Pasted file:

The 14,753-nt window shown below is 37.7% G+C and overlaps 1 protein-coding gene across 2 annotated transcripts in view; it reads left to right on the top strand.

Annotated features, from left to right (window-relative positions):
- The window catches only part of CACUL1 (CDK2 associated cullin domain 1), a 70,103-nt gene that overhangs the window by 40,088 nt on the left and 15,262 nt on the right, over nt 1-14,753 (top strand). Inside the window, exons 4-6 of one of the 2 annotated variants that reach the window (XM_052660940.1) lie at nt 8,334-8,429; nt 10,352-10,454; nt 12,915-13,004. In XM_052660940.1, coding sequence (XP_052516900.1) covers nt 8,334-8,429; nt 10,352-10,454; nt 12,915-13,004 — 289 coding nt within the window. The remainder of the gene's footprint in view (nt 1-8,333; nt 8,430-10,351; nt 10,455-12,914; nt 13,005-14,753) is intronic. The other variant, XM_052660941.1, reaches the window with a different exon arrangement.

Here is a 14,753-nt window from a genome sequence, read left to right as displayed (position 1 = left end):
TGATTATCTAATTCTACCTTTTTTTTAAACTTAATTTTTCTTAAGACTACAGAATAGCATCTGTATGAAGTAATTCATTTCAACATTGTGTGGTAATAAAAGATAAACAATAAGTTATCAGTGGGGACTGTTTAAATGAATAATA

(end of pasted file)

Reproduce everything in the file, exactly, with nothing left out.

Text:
The 14,753-nt window shown below is 37.7% G+C and overlaps 1 protein-coding gene across 2 annotated transcripts in view; it reads left to right on the top strand.

Annotated features, from left to right (window-relative positions):
- The window catches only part of CACUL1 (CDK2 associated cullin domain 1), a 70,103-nt gene that overhangs the window by 40,088 nt on the left and 15,262 nt on the right, over nt 1-14,753 (top strand). Inside the window, exons 4-6 of one of the 2 annotated variants that reach the window (XM_052660940.1) lie at nt 8,334-8,429; nt 10,352-10,454; nt 12,915-13,004. In XM_052660940.1, coding sequence (XP_052516900.1) covers nt 8,334-8,429; nt 10,352-10,454; nt 12,915-13,004 — 289 coding nt within the window. The remainder of the gene's footprint in view (nt 1-8,333; nt 8,430-10,351; nt 10,455-12,914; nt 13,005-14,753) is intronic. The other variant, XM_052660941.1, reaches the window with a different exon arrangement.

Here is a 14,753-nt window from a genome sequence, read left to right as displayed (position 1 = left end):
TGATTATCTAATTCTACCTTTTTTTTAAACTTAATTTTTCTTAAGACTACAGAATAGCATCTGTATGAAGTAATTCATTTCAACATTGTGTGGTAATAAAAGATAAACAATAAGTTATCAGTGGGGACTGTTTAAATGAATAATA